Jun 08

Amon Amarth – Deceiver of the Gods (2013)


Amon Amarth - Deceiver of the Gods
When Amon Amarth releases a new album, fans have a set list of expectations of what they’re going to hear. Time and time again, everyone’s favorite band of vikings delivers on target. So what can fans expect with their newest release, Deceiver of the Gods? Epic guitar riffs and harmonies? Themes of death, destruction, and the impending end of the world? A stiff neck from nonstop headbanging? Yes. Yes. Yes. Deceiver of the Gods is indeed everything that fans expect, but there is something markedly different about this album. Before digging into the album, it must be noted that it was produced by mastermind genius Andy Sneap, who really turned out a clean album. You can hear everything clearly and that really makes this album a joy to listen to.

Once you recover from the first spin, you will definitely notice that this album is not simply another Amon Amarth release. Primarily, you get the sense that the band decided to reign in the sheer force and power of their sound, letting the songs breathe a bit and allowing for more musical artistry. This album is not soft by any means. There are parts of the album that are more akin to deftly jabbing you in the face, rather than unleashing a wave of haymakers. Fear not faithful hordes, the haymakers are still there in spades.

The first single released to fans was the title track and it kicks off the album. It’s a perfect warm up to the other nine tales that follow, as it captures everything we expect from Amon Amarth. If you are living under a virtual rock and haven’t heard it, you can find it below. The next two tracks, As Loke Falls and Father of the Wolf, are where you really notice the band’s controlled approach that appears throughout the album. As mentioned previously, the strength and might are certainly there in these songs, but the speed and steamrolling power we all know and relish have been brought back a couple notches. This is particularly evident with the guitar solos; typically packing a forceful punch, they have been slowed down a bit, letting Johan Söderberg and Olavi Mikkonen add small splashes that provide a dynamic heard less often on previous recordings. You will also note that the controlled tempo allows Fredrik Andersson the chance to give his drumming some nice flourishes.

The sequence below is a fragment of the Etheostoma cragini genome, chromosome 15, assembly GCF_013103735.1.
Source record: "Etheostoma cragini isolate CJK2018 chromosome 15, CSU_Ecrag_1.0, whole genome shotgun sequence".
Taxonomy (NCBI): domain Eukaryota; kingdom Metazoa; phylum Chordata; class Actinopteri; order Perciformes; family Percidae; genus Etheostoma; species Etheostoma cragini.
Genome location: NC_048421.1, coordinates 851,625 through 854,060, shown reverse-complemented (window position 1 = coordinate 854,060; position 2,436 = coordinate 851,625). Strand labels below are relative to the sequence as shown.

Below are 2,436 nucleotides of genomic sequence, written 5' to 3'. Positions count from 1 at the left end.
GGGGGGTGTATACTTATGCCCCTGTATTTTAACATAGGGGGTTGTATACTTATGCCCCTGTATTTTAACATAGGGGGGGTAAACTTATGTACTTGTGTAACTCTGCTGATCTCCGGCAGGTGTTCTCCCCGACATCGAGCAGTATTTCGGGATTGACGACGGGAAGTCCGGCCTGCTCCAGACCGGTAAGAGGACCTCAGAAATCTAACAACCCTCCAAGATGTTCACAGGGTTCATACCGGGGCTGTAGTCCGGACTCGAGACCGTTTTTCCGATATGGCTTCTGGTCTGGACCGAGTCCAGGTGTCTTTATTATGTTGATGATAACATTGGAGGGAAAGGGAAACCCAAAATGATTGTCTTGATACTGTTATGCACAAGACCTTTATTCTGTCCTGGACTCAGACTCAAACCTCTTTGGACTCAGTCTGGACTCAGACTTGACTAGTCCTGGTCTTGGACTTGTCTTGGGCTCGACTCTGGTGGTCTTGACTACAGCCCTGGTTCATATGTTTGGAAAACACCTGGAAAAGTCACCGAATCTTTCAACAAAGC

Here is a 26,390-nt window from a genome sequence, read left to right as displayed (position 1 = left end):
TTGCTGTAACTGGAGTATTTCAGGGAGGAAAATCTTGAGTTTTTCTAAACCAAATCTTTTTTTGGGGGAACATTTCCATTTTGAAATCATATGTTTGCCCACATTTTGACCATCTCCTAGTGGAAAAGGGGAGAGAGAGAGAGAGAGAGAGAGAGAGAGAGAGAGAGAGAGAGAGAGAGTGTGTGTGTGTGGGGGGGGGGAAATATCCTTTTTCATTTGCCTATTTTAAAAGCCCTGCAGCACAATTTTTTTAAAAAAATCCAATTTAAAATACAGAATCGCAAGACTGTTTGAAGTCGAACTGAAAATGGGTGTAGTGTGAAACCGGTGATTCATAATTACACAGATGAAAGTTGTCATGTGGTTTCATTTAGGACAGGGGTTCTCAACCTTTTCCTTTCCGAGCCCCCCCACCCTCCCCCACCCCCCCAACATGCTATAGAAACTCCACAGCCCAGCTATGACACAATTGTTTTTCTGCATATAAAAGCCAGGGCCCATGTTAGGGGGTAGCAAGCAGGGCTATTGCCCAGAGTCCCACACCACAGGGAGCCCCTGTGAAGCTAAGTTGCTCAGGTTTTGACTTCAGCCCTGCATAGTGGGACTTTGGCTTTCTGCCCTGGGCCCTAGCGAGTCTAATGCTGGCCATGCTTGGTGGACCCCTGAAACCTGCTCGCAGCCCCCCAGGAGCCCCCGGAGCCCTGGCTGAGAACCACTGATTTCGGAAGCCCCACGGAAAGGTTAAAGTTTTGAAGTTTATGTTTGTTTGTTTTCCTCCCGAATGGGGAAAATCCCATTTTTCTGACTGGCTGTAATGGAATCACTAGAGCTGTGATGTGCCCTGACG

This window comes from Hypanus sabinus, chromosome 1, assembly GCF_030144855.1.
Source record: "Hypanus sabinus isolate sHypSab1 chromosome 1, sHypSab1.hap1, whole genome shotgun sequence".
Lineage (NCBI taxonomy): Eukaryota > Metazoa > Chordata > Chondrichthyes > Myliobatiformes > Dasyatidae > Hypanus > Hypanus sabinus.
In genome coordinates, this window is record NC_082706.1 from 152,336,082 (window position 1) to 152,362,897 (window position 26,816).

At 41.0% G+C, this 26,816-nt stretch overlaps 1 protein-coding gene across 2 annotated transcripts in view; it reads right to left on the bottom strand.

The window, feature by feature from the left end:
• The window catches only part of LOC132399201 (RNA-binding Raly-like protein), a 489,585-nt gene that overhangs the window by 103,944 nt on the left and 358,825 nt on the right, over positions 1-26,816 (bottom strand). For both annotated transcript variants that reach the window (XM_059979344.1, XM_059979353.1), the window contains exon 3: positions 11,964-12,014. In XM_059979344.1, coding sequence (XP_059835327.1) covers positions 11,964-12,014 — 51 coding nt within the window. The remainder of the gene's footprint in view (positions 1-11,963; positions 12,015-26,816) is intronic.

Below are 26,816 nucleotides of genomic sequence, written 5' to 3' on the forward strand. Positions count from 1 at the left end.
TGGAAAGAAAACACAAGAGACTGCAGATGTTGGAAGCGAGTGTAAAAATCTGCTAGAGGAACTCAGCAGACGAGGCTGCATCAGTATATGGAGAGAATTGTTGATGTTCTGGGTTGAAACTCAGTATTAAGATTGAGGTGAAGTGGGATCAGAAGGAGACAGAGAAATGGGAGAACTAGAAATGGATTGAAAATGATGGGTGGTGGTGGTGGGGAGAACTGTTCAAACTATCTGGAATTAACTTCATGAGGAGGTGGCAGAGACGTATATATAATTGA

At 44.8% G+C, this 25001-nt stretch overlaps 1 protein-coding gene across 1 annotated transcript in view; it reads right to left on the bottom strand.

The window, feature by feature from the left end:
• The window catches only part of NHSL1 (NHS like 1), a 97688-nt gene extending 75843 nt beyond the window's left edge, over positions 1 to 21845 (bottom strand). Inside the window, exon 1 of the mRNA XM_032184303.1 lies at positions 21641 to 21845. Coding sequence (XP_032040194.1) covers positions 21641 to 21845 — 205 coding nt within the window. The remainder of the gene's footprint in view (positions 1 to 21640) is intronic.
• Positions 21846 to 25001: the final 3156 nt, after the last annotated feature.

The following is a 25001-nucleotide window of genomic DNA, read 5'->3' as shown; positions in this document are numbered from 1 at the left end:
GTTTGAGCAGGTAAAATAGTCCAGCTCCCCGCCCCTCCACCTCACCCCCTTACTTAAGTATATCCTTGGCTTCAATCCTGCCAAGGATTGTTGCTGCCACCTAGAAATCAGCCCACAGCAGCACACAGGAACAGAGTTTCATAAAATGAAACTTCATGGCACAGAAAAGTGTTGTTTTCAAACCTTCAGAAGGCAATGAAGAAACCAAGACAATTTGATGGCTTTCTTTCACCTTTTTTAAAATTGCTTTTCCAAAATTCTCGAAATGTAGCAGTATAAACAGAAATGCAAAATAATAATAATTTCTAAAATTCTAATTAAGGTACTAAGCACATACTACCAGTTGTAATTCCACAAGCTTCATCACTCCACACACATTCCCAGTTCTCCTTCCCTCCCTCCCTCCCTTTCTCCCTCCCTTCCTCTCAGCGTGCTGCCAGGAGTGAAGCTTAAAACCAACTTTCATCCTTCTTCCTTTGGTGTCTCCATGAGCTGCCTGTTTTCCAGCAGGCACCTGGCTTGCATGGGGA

Fans hungering for a total sonic onslaught will be more than satisfied with tracks like Shape Shifter and Blood Eagle, which carry the torch of that classic Amon Amarth sound. One track that stood out was Hel, which features a guest appearance by Messiah Marcolin (ex-Candlemass). Amon Amarth have had guest vocals before, but Marcolin’s operatic wails inject an interesting twist to the band. The song definitely feels like death metal, but with a very thin layer of doom metal carefully woven within the framework. Although all the tracks on this album shine, one that really sits above the rest is Coming of the Tide. It really encapsulates the variety of writing throughout the album into one compact track. The riff has a crushing groove, there are moments when the band ratchets down the power, followed by a bursting end.

Some people refer to Amon Amarth as the AC/DC of metal, implying that they release the same album with the same catchy songs over and over again. While this claim may have merit to a certain extent, the members of this band certainly have more than enough creative skill to keep fans interested with every release. Deceiver of the Gods goes beyond interesting as we witness the band take an even further step outside of the familiar. The changes aren’t overt and won’t turn off diehard fans. It certainly isn’t as though the band has never written slower-paced songs, but instead of being the focus of a particular track, it is a more deliberate tool utilized throughout the album. It is a welcomed breath of fresh air and hopefully the band will not shy away from expanding a little further in the future.



1. Deceiver of the Gods
2. As Loke Falls
3. Father of the Wolf
4. Shape Shifter
5. Under Siege
6. Blood Eagle
7. We Shall Destroy
8. Hel (feat. Messiah Marcolin)
9. Coming of the Tide
10. Warriors of the North

Genre: Death Metal

Record Label: Metal Blade Records

Playing Time: 47 Minutes

Line up:

Johan Hegg − lead vocals
Johan Söderberg − guitars
Olavi Mikkonen − guitars
Ted Lundström − bass
Fredrik Andersson − drums



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